Trail Blazers Waive Luis Montero

The Trail Blazers have waived Luis Montero, the team announced today. The move brings Portland’s roster down to 17 players.

A 6’7″ swingman from the Dominican Republic, Montero signed with the Blazers in July of 2015. He appeared in 12 games as a rookie last season, averaging 1.2 points and 0.3 rebounds per night in limited playing time. He played just one game this preseason, scoring three points against Utah on October 3rd.

Montero was scheduled to make $874,636 this season and a non-guaranteed $1,014,746 for 2017/18.


Turner Still Adjusting To Blazers

  • Evan Turner‘s new $70MM contract with the Trail Blazers spans four years, so he’ll have plenty of time to make sure the team gets its money’s worth. For now though, as Jason Quick of writes, Turner is “still finding his way” with his new club, in the words of head coach Terry Stotts.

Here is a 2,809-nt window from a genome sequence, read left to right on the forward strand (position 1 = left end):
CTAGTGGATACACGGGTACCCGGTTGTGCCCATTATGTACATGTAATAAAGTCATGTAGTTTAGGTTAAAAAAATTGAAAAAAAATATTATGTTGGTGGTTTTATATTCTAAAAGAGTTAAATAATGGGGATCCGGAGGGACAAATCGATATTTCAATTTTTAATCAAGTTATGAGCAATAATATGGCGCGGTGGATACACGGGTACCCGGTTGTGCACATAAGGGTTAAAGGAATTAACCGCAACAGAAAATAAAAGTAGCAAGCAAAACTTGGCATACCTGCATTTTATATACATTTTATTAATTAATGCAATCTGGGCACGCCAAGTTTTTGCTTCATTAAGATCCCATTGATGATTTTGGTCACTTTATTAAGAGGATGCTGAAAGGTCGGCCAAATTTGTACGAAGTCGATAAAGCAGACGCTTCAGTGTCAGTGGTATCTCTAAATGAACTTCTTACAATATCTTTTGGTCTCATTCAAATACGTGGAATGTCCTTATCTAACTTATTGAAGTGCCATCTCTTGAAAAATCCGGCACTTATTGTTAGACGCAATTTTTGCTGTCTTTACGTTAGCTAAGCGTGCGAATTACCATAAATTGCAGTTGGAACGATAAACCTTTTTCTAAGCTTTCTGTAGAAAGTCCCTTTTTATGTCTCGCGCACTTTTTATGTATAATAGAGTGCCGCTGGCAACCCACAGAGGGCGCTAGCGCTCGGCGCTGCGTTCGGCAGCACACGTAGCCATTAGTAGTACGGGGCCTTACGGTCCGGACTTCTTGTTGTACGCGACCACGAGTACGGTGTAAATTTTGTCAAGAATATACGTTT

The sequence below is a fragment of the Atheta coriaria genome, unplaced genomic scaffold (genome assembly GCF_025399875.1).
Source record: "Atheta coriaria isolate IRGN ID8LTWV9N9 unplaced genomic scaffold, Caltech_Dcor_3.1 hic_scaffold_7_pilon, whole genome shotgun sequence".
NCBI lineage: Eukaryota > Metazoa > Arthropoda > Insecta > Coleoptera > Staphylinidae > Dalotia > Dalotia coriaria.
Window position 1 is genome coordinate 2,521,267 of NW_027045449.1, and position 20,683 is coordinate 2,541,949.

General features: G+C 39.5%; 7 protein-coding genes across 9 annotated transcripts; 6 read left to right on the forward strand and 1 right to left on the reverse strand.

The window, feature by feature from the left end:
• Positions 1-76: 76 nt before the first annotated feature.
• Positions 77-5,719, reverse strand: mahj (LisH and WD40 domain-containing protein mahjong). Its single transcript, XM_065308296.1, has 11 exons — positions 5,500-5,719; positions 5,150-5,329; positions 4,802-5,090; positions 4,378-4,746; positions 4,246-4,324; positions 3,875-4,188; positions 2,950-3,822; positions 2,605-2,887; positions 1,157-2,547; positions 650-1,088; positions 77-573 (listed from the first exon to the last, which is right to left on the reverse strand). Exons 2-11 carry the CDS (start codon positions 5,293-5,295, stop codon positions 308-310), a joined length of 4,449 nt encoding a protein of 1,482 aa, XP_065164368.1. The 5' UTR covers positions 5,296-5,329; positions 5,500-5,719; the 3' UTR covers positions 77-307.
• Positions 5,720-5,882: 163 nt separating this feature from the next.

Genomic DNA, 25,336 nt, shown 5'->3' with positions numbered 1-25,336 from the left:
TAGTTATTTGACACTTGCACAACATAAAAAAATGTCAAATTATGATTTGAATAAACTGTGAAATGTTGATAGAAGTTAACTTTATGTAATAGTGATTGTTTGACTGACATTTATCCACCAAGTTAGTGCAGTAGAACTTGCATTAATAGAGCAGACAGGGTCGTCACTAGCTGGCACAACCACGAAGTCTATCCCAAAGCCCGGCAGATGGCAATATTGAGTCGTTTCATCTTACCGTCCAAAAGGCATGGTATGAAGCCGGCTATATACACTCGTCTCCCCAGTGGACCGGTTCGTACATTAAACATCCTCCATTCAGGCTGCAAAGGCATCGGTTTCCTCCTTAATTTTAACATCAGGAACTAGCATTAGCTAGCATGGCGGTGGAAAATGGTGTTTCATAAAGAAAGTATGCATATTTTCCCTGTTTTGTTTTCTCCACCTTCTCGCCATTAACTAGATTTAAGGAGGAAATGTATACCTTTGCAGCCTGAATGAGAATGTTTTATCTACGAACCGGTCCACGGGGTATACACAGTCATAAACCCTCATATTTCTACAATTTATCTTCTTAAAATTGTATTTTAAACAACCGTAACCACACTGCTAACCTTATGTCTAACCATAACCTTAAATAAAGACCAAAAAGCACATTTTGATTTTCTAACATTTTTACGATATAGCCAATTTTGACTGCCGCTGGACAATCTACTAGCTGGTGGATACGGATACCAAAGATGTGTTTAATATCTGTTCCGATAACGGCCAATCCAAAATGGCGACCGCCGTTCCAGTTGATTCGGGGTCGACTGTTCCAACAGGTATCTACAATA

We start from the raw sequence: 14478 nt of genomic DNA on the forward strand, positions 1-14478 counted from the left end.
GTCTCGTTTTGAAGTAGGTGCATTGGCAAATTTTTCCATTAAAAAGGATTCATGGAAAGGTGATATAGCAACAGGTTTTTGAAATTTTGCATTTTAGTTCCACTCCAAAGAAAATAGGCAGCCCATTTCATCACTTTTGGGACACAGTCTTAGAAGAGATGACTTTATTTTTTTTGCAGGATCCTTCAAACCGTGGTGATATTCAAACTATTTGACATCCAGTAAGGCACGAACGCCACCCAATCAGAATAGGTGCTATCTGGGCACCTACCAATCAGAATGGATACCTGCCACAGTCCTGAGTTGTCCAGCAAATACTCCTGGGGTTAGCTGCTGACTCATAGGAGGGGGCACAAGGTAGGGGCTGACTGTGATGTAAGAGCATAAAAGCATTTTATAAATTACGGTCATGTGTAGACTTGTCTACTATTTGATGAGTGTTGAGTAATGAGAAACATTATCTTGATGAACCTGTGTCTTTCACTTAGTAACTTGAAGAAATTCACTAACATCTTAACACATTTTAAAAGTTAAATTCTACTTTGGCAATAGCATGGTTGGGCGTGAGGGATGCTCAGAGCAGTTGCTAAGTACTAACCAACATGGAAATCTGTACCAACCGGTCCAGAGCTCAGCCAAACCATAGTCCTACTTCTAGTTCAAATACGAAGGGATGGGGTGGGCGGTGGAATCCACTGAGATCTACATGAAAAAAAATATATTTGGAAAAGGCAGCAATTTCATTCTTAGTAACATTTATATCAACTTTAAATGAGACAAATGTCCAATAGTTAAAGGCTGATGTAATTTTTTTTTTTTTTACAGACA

Offseason In Review: Portland Trail Blazers

Over the next several weeks, Hoops Rumors will be breaking down the 2016 offseason for all 30 NBA teams, revisiting the summer’s free agent signings, trades, draft picks, departures, and more. We’ll evaluate each team’s moves from the last several months and look ahead to what the 2016/17 season holds for all 30 franchises. Today, we’re focusing on the Portland Trail Blazers.

Free agent signings:

Camp invitees:


  • C.J. McCollum: Four years, $106.633MM. Rookie scale extension. Goes into effect in 2017/18.


  • Acquired the draft rights to Jake Layman (No. 47 pick) from the Magic in exchange for the Blazers’ own 2019 second-round pick and cash ($1.2MM).
  • Acquired Shabazz Napier from the Magic in exchange for cash ($75K).

Draft picks:

  • 2-47: Jake Layman. Signed for three years, $2.556MM. Third year non-guaranteed.

Departing players:

Other offseason news: